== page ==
Blogger Alyson Feldman-Piltch

It’s the Great Edible Halloween Craft, Charlie Brown!

a photo collage of three images, consisting of pictures of graham crackers covered in orange frosting and candy.
Examples of Edible Haunted Houses created by young patrons at the North End Branch of the Boston Public Library.

I have been itching to do an afternoon craft program at my new branch, which schedule wise, is not as easy as it sounds.  Monday?  Short staffed. Tuesdays?  Chess club.  Wednesdays?  Girl Scouts?  Fridays?  Adult Films.  That leaves Thursdays, and Thursdays in the Fall here are dead, because of ISEE test prep, soccer, and other fall things.  So, when the stars aligned for a Tuesday when there was no other programming, and we were almost at full capacity staff wise, I knew I had to jump!

One of my favorite activities that we loved doing at my old branch was “Edible Haunted Houses”.  Using graham crackers, frosting, food coloring, and candy, kids were challenged to build their own scary structures.  Kids of all ages could participate, and it was a great craft to do as a family or with a group of friends as well.   Another great thing is that this project is easily manageable for those with food allergies.  No specific brand of cookies, candy, icing, or food coloring is required, and everything can be swapped out.  For example, one family went home and did the craft using pizzelles!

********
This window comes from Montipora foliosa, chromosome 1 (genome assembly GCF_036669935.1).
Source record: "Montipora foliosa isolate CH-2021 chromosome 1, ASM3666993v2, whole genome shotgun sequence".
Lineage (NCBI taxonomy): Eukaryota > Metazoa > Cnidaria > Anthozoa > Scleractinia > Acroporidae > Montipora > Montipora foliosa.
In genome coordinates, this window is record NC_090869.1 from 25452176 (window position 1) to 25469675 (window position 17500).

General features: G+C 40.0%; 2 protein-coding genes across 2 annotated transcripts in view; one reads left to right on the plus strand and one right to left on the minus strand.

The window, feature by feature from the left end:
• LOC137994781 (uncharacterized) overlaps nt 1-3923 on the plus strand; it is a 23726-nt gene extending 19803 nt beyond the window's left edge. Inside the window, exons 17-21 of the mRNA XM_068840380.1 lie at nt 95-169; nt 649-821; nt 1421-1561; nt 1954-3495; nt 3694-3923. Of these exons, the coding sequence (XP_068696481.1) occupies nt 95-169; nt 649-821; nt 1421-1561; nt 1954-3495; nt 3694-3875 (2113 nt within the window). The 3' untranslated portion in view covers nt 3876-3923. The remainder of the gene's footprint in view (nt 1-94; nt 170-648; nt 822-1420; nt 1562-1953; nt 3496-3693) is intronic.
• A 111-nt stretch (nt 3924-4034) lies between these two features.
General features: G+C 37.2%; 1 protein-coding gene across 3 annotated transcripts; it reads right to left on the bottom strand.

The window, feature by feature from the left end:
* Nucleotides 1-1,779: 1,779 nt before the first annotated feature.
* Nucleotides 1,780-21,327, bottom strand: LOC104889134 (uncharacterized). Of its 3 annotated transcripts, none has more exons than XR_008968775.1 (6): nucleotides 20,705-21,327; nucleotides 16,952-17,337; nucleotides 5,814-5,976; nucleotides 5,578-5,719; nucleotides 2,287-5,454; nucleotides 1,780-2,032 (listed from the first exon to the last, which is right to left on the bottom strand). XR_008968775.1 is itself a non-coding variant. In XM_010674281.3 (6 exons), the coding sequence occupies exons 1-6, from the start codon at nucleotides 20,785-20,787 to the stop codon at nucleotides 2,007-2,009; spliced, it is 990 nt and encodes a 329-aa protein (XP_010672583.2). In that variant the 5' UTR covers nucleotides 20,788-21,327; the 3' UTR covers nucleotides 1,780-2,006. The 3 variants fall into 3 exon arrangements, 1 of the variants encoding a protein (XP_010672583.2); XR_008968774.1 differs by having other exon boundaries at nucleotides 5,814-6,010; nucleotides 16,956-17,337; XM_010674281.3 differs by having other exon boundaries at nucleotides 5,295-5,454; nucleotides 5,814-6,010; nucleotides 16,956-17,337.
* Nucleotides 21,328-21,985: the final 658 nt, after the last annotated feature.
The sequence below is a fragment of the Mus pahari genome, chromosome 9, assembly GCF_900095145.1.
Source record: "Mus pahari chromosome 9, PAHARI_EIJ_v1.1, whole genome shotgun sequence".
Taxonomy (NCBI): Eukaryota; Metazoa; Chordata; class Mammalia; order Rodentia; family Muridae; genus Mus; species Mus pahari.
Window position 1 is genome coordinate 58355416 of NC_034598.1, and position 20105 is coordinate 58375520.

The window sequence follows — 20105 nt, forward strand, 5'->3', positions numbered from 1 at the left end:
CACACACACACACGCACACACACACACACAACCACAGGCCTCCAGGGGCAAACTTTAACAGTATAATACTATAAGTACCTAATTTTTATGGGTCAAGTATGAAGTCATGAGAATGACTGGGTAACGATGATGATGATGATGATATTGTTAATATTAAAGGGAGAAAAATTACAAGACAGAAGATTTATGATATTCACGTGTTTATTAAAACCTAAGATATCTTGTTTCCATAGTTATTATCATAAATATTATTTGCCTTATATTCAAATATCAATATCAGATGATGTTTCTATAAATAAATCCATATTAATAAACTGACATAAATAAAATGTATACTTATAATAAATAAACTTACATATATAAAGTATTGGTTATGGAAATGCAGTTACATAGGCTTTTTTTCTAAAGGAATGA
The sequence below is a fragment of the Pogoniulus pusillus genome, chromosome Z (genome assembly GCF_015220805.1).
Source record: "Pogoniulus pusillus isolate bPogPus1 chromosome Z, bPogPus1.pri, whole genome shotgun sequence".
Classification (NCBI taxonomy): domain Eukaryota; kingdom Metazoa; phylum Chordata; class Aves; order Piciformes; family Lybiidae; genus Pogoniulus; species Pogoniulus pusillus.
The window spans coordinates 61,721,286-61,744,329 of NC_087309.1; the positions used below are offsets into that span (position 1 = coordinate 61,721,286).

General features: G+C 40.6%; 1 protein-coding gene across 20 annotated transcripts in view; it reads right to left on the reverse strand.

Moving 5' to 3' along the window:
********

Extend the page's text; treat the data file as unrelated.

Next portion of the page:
On average, we get about 15 kids at our afterschool programs.  I’m not always on top of program organization, so you can imagine how proud I was when by 11 am the day of (it was a 3:30 pm program), I was all set up.  I had 15 plates set out with graham crackers on them and  filled “piping” bags, made from ziplocs. At each table I had little bowls of candy toppings and napkins, just in case it got messy. Can you still see in your mind how proud and calm I was?  Great!  Now, imagine how I felt when at 3:30, 30 kids came in!

The initial shock must have been fairly evident, because immediately, the parents around me jumped into action!  One set up a table and chairs, while the other mixed frosting and food coloring.  One handed out plates and graham crackers, and another divided up the candy.  This method of teamwork worked for about 5 minutes, but then more people came in, and it was time to throw caution to the wind.  We gave up on making the frosting orange, and just put the containers of white frosting on the tables with knives and spoons.  If you wanted a different kind of candy then was at your table, then you had to search for it yourself! The best part?  The kids seemed totally unfazed by the delay and chaos.  While they waited, they looked around at the projects their friends were working on and got ideas for their own creations.

Needless to say, the program was more of a treat than trick.  We ran out of supplies right before 5:00 pm, and only had to turn one group away, but that was because we had already cleaned up. Did you and your patrons do anything fun for Halloween?  Equally as important, do you have a great literary inspired costume? It’s been a little crazy here, but I finally selected a costume!  My younger sister and I will be Thing 1 and Thing 2, and our baby brother is going to be the Cat in the Hat.  We’ll be trying to update our Library’s facebook page with photos throughout the day, so feel free to check them out!

Have a Happy Halloween!

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